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Stating The Obvious: Fast Fashion & Throw Away Consumerism


The climate crisis is everyone’s problem, and everyone has the power to help solve it through their choices as a consumer.

As the realities of the climate crisis have become more prescient, a sharp light has been cast on the scale of wasteful and devastatingly harmful practices of our global economic practices.

Whilst much of the onus is on producers who exploit the workforces and lax environmental restrictions of developing nations, consumers’ habits are equally to blame. There cannot be a seller without a buyer, and the willingness for customers to embrace the fast-paced, throw-away consumerism that industries like fast fashion play upon gives these companies little motivation to change their ways.

Fast fashion is one of the most environmentally devastating industries in the world, and the epitome of the consumerism practices that desperately need to change if we hope to build a better world for us all.

With the annual emissions almost equal to that of the whole of Europe, it pumps out more Co2 than global aviation and shipping combined. That’s without even mentioning the rampant poisoning of rivers across Asia, nor the atrocious working conditions in sweatshops that so many people are willing to ignore so that they can buy a terrible quality t-shirt for a fiver.

 All of this feeds an incomprehensibly damaging culture of throwaway consumerism, one that the U.K. invented and is the main proponent of; one in three young women consider clothes worn once or twice to be old, with the British population sending 350,000 tonnes to landfill and recycling enough wearable clothing each year to fill 459 Olympic-sized swimming pools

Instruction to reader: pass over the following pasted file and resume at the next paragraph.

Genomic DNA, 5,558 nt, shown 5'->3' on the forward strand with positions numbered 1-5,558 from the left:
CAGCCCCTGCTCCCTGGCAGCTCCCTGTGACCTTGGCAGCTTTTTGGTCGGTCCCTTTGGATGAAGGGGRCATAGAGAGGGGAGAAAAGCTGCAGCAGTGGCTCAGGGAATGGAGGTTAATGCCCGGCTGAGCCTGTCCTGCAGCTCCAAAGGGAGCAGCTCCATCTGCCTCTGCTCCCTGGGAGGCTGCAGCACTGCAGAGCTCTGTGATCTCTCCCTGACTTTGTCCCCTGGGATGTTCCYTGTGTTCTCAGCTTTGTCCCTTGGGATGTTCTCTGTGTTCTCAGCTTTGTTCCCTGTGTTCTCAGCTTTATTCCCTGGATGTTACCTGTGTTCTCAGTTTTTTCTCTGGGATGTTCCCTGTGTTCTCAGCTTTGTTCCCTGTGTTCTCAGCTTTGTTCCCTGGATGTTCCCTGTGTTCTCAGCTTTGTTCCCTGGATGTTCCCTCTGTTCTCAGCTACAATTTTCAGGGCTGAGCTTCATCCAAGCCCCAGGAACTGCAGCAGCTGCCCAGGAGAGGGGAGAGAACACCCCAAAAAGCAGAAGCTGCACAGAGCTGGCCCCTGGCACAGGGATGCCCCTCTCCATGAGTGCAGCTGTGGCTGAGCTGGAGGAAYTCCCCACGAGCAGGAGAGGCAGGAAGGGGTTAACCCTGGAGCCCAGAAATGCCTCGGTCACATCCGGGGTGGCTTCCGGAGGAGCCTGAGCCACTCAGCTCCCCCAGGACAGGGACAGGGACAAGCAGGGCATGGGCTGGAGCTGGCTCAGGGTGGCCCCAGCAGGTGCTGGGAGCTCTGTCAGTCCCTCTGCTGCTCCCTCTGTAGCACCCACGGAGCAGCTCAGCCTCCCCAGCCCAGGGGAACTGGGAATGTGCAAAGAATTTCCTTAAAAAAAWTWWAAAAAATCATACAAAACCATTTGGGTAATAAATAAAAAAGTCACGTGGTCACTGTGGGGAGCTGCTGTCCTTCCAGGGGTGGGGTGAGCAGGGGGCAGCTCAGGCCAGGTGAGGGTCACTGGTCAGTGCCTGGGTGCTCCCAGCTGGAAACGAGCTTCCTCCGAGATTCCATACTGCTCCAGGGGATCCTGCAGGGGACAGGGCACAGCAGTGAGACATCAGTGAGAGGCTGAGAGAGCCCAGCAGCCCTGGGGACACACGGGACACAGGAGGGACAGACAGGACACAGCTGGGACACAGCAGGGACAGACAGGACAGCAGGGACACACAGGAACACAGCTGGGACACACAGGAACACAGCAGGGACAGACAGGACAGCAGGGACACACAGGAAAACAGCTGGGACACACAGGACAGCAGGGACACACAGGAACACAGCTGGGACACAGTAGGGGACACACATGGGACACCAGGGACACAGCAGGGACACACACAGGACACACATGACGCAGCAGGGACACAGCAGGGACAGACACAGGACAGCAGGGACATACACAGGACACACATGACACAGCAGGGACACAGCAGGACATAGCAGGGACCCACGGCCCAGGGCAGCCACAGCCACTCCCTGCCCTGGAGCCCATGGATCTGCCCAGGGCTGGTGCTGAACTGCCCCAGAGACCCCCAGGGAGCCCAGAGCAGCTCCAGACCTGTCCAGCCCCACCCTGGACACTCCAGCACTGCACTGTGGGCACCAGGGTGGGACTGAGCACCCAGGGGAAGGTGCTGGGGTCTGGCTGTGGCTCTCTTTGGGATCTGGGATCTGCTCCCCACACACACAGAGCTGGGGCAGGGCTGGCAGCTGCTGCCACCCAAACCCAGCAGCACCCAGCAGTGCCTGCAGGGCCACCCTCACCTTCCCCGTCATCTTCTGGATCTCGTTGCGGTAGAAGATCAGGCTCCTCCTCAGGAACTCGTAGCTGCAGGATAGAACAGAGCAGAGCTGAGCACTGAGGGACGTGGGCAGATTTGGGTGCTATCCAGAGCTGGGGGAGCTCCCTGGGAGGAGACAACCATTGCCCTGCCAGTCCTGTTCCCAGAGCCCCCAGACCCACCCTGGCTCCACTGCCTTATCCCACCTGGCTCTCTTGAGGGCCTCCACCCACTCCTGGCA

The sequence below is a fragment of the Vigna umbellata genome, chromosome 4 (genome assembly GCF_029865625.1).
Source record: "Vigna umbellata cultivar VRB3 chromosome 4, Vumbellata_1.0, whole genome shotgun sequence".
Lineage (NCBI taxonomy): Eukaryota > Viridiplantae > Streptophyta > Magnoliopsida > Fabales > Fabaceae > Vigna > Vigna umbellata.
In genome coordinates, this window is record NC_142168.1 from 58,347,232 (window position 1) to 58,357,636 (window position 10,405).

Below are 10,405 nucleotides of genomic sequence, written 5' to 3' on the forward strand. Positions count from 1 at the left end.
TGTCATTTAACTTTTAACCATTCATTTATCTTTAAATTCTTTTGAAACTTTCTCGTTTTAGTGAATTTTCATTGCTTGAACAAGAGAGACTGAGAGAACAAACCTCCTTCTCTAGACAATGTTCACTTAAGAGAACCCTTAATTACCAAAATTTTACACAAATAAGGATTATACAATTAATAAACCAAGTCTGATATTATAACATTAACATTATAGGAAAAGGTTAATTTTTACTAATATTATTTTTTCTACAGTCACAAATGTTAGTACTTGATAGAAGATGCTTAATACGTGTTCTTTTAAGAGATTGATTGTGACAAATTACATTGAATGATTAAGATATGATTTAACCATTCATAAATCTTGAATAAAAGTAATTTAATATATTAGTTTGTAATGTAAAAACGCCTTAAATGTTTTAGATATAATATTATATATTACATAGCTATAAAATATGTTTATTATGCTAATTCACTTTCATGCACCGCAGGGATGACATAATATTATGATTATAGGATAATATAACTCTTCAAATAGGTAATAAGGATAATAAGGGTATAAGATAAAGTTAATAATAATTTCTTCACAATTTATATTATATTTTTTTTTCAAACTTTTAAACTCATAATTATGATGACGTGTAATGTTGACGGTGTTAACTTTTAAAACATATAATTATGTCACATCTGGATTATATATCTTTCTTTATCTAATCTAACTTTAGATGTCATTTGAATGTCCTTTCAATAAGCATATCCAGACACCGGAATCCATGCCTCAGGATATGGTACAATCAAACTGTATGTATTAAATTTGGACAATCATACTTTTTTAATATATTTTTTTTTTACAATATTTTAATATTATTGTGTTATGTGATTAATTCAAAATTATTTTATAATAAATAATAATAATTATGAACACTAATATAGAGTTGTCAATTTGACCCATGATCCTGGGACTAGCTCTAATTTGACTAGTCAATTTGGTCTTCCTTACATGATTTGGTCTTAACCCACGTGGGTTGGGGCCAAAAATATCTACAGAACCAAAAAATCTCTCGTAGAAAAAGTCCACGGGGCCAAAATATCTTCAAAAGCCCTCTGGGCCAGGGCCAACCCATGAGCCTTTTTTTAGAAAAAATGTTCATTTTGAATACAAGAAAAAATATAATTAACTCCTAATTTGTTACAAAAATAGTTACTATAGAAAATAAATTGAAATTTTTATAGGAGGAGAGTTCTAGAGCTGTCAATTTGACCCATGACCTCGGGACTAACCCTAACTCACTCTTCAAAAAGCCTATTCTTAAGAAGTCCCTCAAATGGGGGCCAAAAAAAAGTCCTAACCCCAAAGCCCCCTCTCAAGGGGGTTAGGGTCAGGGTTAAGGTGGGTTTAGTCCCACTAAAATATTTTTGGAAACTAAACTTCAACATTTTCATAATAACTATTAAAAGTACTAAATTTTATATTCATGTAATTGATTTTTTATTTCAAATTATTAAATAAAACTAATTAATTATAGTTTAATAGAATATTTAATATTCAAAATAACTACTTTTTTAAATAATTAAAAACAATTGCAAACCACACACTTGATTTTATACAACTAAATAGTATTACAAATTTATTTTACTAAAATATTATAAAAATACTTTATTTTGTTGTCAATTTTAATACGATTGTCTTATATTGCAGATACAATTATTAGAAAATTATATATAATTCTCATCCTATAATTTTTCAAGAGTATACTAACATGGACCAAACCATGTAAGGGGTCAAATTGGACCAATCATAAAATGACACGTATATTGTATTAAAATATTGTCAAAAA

It’s not difficult to see how these two problems create a negative feedback loop, benefiting only the corporations that ascribe to it as they line their pockets at the expense of the environment and worker conditions across the globe.

However, it’s also an incredibly easy loop to break out of.

By supporting sustainable brands like those featured on Ethical State, the need to throw away clothing after only a couple of wears disappears, whilst also ensuring that neither the environment nor those making the clothes lose out.

It’s remarkably simple, and requires only the desire to have a positive impact on the world.

We can no longer afford to accept this sorry state of affairs as the status quo, and we must cultivate habits that begin the work of dismantling the system which is upheld by the abusive standards inherent in the modern consumer culture. The sad fact of the matter is that it doesn’t need to be like this, and all we need to do is take the power out of the hands of the abusers and put it back where it belongs – with the small, ethical businesses that are worthy of our support. Our planet deserves better, and so do we.